Thursday, January 12, 2006


JFK and the Freedom Riders

I heard a bit of Fresh Air today and they were talking about the Freedom Riders a bit.

Call me naive and/or over-influenced by 2000s era conservative rhetoric, but why didn't Kennedy just put a stop to all the shenanagans down South? Why didn't he just get a "cease and desist" order and send marshals down immediately to make sure that federal law and authority were respected? Why didn't he just start rounding up people like Bull Connor (or J. Edgar Hoover for that matter) on conspiracy charges? And why didn't he just give an -- almost -- now we'd call it Bush-esque -- speech in which he used his bully pulpit to say "look -- we're locked in a struggle with an enemy who is seeking to undermine our freedoms. those at home who violate established federal law and try to deny people their freedoms can only be assumed to be in league or sympathy with the Soviets"?

Kennedy came at the perfect time to nip reaction to the march of freedom in the bud and he failed. At the very least, in a time of struggle, the federal government needed to assert its authority and assert the rule of law, and Kennedy failed in doing that (even as they painted lefties as subversives, people like Connor and Hoover et al were actually real subversives, if not treasonous in their desire to undermine just and proper federal authority).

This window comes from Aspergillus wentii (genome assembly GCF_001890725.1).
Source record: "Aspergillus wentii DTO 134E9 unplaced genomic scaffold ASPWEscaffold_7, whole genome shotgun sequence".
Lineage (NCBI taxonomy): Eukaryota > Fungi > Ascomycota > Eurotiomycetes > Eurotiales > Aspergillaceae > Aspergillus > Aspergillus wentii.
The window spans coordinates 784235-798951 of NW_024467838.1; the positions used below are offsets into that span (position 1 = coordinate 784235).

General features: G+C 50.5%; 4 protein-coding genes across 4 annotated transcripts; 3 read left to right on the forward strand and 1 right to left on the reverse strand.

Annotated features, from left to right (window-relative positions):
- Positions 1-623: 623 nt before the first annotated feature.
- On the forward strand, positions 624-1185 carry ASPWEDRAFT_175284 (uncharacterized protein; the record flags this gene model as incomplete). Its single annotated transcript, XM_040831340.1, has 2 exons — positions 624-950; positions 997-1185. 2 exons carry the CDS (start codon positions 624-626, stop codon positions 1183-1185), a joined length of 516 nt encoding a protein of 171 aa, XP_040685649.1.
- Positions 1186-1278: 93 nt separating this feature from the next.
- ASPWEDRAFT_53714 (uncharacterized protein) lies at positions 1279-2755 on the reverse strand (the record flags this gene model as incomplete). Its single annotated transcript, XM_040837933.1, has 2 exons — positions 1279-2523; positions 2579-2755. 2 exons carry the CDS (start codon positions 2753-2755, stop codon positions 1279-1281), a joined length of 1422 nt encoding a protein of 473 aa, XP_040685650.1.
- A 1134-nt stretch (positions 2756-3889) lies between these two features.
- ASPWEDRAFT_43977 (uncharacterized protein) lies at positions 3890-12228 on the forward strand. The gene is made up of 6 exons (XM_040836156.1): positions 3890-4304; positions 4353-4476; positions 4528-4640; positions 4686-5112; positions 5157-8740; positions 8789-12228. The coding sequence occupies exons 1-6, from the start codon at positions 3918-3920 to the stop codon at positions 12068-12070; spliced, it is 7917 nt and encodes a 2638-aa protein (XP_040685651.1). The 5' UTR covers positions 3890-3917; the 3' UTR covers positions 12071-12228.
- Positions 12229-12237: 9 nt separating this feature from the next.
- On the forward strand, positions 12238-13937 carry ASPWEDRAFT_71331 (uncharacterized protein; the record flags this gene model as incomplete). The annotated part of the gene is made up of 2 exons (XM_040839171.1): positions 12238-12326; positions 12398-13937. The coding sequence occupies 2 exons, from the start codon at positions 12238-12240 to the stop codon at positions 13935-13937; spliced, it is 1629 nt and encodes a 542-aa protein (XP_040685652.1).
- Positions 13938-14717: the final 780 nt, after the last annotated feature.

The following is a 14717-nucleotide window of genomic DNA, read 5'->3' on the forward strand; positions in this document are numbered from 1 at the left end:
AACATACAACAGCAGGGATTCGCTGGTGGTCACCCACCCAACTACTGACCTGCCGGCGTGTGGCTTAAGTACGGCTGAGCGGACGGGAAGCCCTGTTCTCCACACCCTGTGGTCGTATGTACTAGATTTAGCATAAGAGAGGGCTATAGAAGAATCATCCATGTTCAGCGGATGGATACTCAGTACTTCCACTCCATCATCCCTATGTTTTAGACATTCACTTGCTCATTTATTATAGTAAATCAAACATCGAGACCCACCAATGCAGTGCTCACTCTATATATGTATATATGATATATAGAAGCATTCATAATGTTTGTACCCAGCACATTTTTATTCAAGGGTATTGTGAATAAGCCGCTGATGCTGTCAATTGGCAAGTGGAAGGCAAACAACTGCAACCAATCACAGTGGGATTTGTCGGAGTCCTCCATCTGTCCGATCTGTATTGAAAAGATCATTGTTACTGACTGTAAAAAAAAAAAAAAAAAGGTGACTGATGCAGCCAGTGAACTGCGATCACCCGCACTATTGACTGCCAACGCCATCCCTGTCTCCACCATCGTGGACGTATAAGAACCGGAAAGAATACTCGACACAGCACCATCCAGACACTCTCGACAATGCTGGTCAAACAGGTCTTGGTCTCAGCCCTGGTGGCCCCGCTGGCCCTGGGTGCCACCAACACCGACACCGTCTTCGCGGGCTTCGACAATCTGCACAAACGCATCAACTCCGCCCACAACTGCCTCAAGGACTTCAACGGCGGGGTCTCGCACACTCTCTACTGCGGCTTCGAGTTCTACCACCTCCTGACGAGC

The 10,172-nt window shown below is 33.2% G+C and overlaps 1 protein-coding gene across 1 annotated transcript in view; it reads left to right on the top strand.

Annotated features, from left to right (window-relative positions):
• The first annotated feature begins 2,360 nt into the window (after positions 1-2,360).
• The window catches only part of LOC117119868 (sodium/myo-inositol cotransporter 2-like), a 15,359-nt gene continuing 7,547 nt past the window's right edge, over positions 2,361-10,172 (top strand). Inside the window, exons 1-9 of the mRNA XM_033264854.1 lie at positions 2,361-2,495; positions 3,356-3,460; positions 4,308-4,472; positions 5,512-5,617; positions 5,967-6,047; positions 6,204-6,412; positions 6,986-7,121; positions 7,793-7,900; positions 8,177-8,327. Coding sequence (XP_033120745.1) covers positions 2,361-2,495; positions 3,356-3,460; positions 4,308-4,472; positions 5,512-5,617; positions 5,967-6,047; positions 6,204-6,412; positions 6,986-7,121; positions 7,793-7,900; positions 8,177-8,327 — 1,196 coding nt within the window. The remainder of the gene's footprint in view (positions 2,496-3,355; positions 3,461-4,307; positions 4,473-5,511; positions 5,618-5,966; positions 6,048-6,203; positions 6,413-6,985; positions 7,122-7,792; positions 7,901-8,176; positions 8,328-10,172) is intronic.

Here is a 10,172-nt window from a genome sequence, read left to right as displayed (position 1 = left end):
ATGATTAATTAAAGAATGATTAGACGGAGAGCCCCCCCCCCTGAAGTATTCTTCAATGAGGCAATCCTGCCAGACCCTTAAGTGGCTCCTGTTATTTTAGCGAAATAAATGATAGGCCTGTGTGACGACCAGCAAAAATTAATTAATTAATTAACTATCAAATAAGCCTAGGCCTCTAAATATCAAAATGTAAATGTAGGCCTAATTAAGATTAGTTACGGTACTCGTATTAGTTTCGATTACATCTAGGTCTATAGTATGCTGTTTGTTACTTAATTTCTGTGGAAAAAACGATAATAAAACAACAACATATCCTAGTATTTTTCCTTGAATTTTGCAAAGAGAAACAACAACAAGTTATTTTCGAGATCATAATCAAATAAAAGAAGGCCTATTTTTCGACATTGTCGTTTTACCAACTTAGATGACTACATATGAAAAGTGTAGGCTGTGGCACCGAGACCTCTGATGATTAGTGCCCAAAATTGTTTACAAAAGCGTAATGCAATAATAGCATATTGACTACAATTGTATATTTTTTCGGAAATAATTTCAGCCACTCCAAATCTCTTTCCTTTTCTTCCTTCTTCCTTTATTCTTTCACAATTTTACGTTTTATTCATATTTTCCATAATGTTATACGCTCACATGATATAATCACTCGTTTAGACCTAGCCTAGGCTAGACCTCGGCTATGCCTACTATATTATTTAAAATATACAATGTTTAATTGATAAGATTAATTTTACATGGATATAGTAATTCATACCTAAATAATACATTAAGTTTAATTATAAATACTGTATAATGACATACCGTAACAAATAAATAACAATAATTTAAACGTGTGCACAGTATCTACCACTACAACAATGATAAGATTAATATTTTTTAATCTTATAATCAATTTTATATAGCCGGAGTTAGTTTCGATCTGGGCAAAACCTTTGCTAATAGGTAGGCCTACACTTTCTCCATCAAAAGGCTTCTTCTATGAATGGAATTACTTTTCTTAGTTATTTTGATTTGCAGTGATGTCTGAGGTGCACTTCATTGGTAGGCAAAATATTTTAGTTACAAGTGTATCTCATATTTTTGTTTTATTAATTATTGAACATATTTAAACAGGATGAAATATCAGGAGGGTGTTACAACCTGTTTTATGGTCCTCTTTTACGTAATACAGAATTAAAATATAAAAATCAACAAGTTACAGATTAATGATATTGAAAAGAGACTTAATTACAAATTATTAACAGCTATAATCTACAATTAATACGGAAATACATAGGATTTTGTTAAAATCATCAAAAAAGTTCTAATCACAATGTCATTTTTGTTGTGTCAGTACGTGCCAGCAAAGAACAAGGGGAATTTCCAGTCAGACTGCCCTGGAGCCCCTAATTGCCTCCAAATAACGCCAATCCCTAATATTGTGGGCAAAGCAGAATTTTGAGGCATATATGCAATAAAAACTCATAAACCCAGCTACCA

Those who have fallen for the myth of Camelot should, along with Kennedy's support for the military industrial complex, recall that while JFK did many good things, he was, shall we say, far from being our best president -- he let people skirting with treason get away with it ... and some of their ideas are still buried within the psyche in certain all too powerful sectors in this country.

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